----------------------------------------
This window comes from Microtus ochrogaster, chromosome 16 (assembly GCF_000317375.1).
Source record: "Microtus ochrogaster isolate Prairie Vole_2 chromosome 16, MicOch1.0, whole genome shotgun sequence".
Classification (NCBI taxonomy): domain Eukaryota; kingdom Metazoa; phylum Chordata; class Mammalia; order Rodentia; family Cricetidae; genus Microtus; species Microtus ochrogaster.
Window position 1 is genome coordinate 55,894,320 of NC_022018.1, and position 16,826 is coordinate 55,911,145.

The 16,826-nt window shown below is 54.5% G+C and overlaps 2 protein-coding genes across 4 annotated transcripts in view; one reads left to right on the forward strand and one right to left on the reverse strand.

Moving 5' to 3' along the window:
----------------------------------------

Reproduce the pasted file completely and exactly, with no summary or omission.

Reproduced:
This window comes from Microtus ochrogaster, chromosome 16 (assembly GCF_000317375.1).
Source record: "Microtus ochrogaster isolate Prairie Vole_2 chromosome 16, MicOch1.0, whole genome shotgun sequence".
Classification (NCBI taxonomy): domain Eukaryota; kingdom Metazoa; phylum Chordata; class Mammalia; order Rodentia; family Cricetidae; genus Microtus; species Microtus ochrogaster.
Window position 1 is genome coordinate 55,894,320 of NC_022018.1, and position 16,826 is coordinate 55,911,145.

The 16,826-nt window shown below is 54.5% G+C and overlaps 2 protein-coding genes across 4 annotated transcripts in view; one reads left to right on the forward strand and one right to left on the reverse strand.

Moving 5' to 3' along the window: